CPI Time Series Interpolation

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CPI Time Series Interpolation

Charles Allderman
Hi

I am digging into the pricing of a CPIBond. I have this index CPI index time series:

DATE            
2016-08-31  123.0
2016-09-30  123.2
2016-10-31  123.8
2016-11-30  124.2
2016-12-31  124.7

If I interpolate for 10 February 2017 I get:
(10.0-1)/28.0*(124.2-123.8)+123.8
>123.92857142857143

Deriving the values as calculated by QuantLib using the last cash flow I get:
principal*baseCPI/notional
>123.92000000000002

So it appears to be rounded down.

The inflation index is simply created by passing in a vector of dates(month-end date plus 1 day) and values.
inflationIndex.addFixings(dte_fixings[:len(fixData)], fixData)

So is there a way to get the full interpolated value?

Thanks
Charles







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Re: CPI Time Series Interpolation

Peter Caspers-4
Hi,

it’s not rounding, QuantLib calculates 123.92 = 123.8 + (124.2-123.8) x (10-1) / 30, i.e. takes November instead of February as the basis for the interpolation. This is due to a bug described here


There is an attempt to solve that, but this is not yet merged


Looking at that I think we also need to fix the interpolation in CPICoupon, the code for this starts here


What do you think, Francois, Luigi?

Kind Regards
Peter


On 08 Feb 2017, at 13:08, Charles Allderman <[hidden email]> wrote:

Hi

I am digging into the pricing of a CPIBond. I have this index CPI index time
series:

DATE             
2016-08-31  123.0
2016-09-30  123.2
2016-10-31  123.8
2016-11-30  124.2
2016-12-31  124.7

If I interpolate for 10 February 2017 I get:
(10.0-1)/28.0*(124.2-123.8)+123.8
123.92857142857143

Deriving the values as calculated by QuantLib using the last cash flow I
get:
principal*baseCPI/notional
123.92000000000002

So it appears to be rounded down.

The inflation index is simply created by passing in a vector of
dates(month-end date plus 1 day) and values.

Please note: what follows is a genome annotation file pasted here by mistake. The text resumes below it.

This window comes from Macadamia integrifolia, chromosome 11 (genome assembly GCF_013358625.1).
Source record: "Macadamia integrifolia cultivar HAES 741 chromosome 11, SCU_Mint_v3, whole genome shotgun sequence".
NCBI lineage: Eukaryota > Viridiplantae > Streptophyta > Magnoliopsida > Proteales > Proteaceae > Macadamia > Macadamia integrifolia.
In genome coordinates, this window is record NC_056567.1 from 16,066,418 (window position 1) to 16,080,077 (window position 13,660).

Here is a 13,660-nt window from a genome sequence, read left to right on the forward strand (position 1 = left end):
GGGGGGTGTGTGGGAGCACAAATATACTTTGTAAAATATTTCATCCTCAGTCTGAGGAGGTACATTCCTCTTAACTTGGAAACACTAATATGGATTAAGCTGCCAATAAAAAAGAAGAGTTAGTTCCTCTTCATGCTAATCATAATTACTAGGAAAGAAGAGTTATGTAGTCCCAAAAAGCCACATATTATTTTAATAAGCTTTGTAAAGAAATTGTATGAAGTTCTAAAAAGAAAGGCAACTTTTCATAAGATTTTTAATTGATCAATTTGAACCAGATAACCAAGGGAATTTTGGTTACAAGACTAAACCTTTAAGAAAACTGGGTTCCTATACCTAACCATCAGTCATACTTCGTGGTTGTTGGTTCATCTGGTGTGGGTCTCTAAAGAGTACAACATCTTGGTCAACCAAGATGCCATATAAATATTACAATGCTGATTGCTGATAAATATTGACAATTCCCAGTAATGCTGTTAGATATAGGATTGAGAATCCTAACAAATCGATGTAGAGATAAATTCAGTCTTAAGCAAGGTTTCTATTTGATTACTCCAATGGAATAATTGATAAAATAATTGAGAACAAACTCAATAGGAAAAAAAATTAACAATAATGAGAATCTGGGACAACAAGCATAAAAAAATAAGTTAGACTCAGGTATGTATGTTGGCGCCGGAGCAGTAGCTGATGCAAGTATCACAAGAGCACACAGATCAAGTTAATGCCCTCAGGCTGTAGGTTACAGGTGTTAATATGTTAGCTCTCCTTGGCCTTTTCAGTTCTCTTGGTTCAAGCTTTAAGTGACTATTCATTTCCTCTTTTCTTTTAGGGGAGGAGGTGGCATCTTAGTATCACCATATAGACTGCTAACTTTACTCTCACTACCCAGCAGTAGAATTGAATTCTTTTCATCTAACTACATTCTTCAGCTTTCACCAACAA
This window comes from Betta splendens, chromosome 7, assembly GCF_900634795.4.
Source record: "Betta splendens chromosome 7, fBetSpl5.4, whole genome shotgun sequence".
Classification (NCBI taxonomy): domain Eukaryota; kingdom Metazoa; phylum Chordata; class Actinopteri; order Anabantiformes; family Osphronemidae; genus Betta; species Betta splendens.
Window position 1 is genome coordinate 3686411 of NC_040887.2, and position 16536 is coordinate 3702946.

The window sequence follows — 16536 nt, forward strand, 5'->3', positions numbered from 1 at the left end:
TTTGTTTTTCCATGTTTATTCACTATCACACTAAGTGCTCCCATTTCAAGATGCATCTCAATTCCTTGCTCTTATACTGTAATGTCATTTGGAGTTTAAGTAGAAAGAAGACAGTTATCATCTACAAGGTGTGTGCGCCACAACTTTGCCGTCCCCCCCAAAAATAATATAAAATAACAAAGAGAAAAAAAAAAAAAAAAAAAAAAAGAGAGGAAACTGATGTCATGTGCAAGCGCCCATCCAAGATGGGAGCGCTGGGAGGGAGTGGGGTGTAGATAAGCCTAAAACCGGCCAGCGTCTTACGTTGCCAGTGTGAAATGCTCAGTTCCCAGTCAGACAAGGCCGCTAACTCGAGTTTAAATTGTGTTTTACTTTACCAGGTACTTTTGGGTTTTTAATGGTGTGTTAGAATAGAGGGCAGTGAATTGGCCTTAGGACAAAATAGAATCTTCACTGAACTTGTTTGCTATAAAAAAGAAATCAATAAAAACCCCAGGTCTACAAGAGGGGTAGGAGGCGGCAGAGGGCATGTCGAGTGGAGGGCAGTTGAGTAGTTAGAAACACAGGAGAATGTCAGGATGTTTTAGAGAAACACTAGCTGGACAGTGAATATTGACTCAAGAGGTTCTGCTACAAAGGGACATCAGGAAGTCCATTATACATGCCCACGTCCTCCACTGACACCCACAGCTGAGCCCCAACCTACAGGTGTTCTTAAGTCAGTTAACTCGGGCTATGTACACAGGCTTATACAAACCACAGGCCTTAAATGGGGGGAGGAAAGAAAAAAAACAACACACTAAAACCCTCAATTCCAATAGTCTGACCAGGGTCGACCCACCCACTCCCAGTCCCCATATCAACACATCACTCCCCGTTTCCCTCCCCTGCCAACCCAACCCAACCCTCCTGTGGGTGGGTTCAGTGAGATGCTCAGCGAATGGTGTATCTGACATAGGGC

inflationIndex.addFixings(dte_fixings[:len(fixData)], fixData)

So is there a way to get the full interpolated value?

Thanks
Charles











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Re: CPI Time Series Interpolation

Charles Allderman
Hi Peter

Thanks for clearing that up. If I created an interpolated daily series and passed that in would this workaround work?

Thanks
Charles

On Thu, Feb 9, 2017 at 1:57 PM, Peter Caspers <[hidden email]> wrote:
Hi,

it’s not rounding, QuantLib calculates 123.92 = 123.8 + (124.2-123.8) x (10-1) / 30, i.e. takes November instead of February as the basis for the interpolation. This is due to a bug described here


There is an attempt to solve that, but this is not yet merged


Looking at that I think we also need to fix the interpolation in CPICoupon, the code for this starts here


What do you think, Francois, Luigi?

Kind Regards
Peter


On 08 Feb 2017, at 13:08, Charles Allderman <[hidden email]> wrote:

Hi

I am digging into the pricing of a CPIBond. I have this index CPI index time
series:

DATE             
2016-08-31  123.0
2016-09-30  123.2
2016-10-31  123.8
2016-11-30  124.2
2016-12-31  124.7

If I interpolate for 10 February 2017 I get:
(10.0-1)/28.0*(124.2-123.8)+123.8
123.92857142857143

Deriving the values as calculated by QuantLib using the last cash flow I
get:
principal*baseCPI/notional
123.92000000000002

So it appears to be rounded down.

The inflation index is simply created by passing in a vector of
dates(month-end date plus 1 day) and values.
inflationIndex.addFixings(dte_fixings[:len(fixData)], fixData)

So is there a way to get the full interpolated value?

Thanks
Charles











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Re: CPI Time Series Interpolation

Peter Caspers-4
Hi Charles,

I don’t think so, because InflationIndex::addFixing(d,v) writes v to each day of the applicable inflation period (in your case the whole month) containing d.

Kind Regards
Peter

On 09 Feb 2017, at 13:07, Charles Allderman <[hidden email]> wrote:

Hi Peter

Thanks for clearing that up. If I created an interpolated daily series and passed that in would this workaround work?

Thanks
Charles

On Thu, Feb 9, 2017 at 1:57 PM, Peter Caspers <[hidden email]> wrote:
Hi,

it’s not rounding, QuantLib calculates 123.92 = 123.8 + (124.2-123.8) x (10-1) / 30, i.e. takes November instead of February as the basis for the interpolation. This is due to a bug described here


There is an attempt to solve that, but this is not yet merged


Looking at that I think we also need to fix the interpolation in CPICoupon, the code for this starts here


What do you think, Francois, Luigi?

Kind Regards
Peter


On 08 Feb 2017, at 13:08, Charles Allderman <[hidden email]> wrote:

Hi

I am digging into the pricing of a CPIBond. I have this index CPI index time
series:

DATE             
2016-08-31  123.0
2016-09-30  123.2